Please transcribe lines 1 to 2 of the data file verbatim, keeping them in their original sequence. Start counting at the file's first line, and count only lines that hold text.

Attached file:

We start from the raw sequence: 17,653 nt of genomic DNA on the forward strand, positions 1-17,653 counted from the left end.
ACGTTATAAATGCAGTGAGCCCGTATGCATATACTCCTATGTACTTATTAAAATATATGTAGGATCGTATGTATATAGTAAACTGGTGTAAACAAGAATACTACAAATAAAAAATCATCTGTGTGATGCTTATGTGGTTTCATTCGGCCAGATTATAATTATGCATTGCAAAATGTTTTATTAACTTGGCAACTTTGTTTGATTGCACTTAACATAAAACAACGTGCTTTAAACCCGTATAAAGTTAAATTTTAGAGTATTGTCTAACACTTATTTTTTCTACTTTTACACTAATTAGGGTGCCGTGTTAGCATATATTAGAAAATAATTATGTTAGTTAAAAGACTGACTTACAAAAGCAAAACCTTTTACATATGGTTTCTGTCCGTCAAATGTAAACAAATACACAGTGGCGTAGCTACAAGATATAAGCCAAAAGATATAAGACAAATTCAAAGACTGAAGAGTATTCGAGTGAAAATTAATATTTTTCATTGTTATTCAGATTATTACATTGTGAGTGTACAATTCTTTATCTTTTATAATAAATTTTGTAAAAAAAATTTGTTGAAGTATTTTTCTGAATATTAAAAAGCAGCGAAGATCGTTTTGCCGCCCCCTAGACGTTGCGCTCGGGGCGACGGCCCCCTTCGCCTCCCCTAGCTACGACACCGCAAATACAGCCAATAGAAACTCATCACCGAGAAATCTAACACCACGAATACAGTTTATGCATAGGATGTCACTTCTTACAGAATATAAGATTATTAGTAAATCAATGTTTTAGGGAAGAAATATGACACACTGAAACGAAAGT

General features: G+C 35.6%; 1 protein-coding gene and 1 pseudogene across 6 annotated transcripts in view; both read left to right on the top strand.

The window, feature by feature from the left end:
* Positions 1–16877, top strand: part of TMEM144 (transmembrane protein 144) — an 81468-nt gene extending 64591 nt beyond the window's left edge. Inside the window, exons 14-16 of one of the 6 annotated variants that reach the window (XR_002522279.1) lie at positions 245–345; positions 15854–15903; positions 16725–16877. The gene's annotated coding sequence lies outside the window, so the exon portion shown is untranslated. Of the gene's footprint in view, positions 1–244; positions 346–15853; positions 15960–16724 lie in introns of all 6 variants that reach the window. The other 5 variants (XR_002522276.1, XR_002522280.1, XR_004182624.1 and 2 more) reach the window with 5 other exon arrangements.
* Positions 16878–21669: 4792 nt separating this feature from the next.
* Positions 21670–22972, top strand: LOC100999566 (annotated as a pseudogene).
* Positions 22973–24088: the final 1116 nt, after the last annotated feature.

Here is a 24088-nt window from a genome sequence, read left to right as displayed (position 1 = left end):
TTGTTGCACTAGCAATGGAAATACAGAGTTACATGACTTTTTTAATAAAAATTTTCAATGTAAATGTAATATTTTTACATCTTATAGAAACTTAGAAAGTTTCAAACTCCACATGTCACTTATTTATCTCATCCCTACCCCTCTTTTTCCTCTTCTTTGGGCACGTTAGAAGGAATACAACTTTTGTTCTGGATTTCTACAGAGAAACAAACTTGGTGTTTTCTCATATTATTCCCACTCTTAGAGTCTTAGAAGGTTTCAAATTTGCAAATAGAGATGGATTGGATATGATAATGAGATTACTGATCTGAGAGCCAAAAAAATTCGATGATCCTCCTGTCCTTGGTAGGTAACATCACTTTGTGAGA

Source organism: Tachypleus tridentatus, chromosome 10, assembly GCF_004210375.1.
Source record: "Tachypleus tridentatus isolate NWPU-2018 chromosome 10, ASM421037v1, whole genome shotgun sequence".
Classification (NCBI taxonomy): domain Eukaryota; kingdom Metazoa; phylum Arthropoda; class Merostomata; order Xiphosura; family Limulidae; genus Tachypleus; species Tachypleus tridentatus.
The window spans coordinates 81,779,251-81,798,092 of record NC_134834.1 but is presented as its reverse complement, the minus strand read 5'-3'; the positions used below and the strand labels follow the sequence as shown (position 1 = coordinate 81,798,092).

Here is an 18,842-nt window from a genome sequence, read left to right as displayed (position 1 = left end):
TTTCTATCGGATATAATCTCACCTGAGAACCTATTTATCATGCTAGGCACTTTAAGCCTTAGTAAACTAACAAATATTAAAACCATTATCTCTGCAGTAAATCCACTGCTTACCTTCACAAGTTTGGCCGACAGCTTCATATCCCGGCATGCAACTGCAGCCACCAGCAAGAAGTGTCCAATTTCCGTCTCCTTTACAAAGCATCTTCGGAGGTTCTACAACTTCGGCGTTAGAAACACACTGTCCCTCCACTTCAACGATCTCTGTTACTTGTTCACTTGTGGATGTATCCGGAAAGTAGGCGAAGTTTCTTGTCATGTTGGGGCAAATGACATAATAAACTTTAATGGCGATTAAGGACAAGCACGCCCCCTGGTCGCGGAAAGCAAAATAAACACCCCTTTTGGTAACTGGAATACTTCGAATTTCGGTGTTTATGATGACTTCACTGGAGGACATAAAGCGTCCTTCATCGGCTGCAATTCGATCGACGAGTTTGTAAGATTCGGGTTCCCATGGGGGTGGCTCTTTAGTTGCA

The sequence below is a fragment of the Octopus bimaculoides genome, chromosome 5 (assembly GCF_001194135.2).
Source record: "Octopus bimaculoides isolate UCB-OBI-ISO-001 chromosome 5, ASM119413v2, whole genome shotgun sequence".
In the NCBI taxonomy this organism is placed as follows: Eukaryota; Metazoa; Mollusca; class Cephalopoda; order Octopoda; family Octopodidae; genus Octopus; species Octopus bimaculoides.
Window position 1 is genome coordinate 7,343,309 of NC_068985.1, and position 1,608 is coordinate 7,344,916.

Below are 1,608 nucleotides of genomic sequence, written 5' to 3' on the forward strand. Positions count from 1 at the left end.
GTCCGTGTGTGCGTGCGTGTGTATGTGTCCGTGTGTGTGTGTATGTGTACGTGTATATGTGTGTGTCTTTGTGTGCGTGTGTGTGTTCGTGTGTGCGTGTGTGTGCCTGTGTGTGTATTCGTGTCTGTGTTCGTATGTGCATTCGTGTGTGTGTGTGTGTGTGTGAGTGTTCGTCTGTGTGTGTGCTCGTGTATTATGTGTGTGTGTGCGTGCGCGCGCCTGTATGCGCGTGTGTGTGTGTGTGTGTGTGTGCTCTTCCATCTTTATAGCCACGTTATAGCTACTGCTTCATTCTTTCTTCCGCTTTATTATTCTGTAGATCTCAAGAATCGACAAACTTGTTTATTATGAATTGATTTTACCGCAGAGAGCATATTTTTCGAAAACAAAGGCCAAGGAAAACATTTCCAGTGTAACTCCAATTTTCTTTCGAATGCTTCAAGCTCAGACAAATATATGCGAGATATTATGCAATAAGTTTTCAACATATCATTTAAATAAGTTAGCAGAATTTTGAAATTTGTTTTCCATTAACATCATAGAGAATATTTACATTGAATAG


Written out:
We start from the raw sequence: 17,653 nt of genomic DNA on the forward strand, positions 1-17,653 counted from the left end.
ACGTTATAAATGCAGTGAGCCCGTATGCATATACTCCTATGTACTTATTAAAATATATGTAGGATCGTATGTATATAGTAAACTGGTGTAAACAAGAATACTACAAATAAAAAATCATCTGTGTGATGCTTATGTGGTTTCATTCGGCCAGATTATAATTATGCATTGCAAAATGTTTTATTAACTTGGCAACTTTGTTTGATTGCACTTAACATAAAACAACGTGCTTTAAACCCGTATAAAGTTAAATTTTAGAGTATTGTCTAACACTTATTTTTTCTACTTTTACACTAATTAGGGTGCCGTGTTAGCATATATTAGAAAATAATTATGTTAGTTAAAAGACTGACTTACAAAAGCAAAACCTTTTACATATGGTTTCTGTCCGTCAAATGTAAACAAATACACAGTGGCGTAGCTACAAGATATAAGCCAAAAGATATAAGACAAATTCAAAGACTGAAGAGTATTCGAGTGAAAATTAATATTTTTCATTGTTATTCAGATTATTACATTGTGAGTGTACAATTCTTTATCTTTTATAATAAATTTTGTAAAAAAAATTTGTTGAAGTATTTTTCTGAATATTAAAAAGCAGCGAAGATCGTTTTGCCGCCCCCTAGACGTTGCGCTCGGGGCGACGGCCCCCTTCGCCTCCCCTAGCTACGACACCGCAAATACAGCCAATAGAAACTCATCACCGAGAAATCTAACACCACGAATACAGTTTATGCATAGGATGTCACTTCTTACAGAATATAAGATTATTAGTAAATCAATGTTTTAGGGAAGAAATATGACACACTGAAACGAAAGT